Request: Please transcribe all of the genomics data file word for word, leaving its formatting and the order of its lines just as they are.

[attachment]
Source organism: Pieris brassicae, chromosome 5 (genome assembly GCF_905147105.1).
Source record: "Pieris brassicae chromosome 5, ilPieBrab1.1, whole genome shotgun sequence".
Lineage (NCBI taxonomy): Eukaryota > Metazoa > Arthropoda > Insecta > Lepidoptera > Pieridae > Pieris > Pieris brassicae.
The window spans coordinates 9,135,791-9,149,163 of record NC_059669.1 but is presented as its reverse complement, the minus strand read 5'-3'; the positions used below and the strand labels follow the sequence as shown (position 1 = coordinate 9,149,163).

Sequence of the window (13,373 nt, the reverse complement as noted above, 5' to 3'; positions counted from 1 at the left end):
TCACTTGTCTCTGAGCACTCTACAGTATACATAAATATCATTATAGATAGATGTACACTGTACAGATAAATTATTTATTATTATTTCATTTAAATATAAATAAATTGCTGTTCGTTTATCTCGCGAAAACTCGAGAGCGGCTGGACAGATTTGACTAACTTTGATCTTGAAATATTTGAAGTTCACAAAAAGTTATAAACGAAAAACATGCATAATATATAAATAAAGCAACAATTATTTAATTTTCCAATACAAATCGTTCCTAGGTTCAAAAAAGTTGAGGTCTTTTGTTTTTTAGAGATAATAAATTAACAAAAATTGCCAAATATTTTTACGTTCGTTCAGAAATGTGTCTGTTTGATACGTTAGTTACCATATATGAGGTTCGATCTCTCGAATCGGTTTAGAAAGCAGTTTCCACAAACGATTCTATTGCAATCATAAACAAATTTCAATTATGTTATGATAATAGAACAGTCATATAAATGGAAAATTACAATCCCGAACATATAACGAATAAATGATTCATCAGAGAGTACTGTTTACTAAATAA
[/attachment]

Source organism: Pieris brassicae, chromosome 5 (genome assembly GCF_905147105.1).
Source record: "Pieris brassicae chromosome 5, ilPieBrab1.1, whole genome shotgun sequence".
Lineage (NCBI taxonomy): Eukaryota > Metazoa > Arthropoda > Insecta > Lepidoptera > Pieridae > Pieris > Pieris brassicae.
The window spans coordinates 9,135,791-9,149,163 of record NC_059669.1 but is presented as its reverse complement, the minus strand read 5'-3'; the positions used below and the strand labels follow the sequence as shown (position 1 = coordinate 9,149,163).

Sequence of the window (13,373 nt, the reverse complement as noted above, 5' to 3'; positions counted from 1 at the left end):
TCACTTGTCTCTGAGCACTCTACAGTATACATAAATATCATTATAGATAGATGTACACTGTACAGATAAATTATTTATTATTATTTCATTTAAATATAAATAAATTGCTGTTCGTTTATCTCGCGAAAACTCGAGAGCGGCTGGACAGATTTGACTAACTTTGATCTTGAAATATTTGAAGTTCACAAAAAGTTATAAACGAAAAACATGCATAATATATAAATAAAGCAACAATTATTTAATTTTCCAATACAAATCGTTCCTAGGTTCAAAAAAGTTGAGGTCTTTTGTTTTTTAGAGATAATAAATTAACAAAAATTGCCAAATATTTTTACGTTCGTTCAGAAATGTGTCTGTTTGATACGTTAGTTACCATATATGAGGTTCGATCTCTCGAATCGGTTTAGAAAGCAGTTTCCACAAACGATTCTATTGCAATCATAAACAAATTTCAATTATGTTATGATAATAGAACAGTCATATAAATGGAAAATTACAATCCCGAACATATAACGAATAAATGATTCATCAGAGAGTACTGTTTACTAAATAA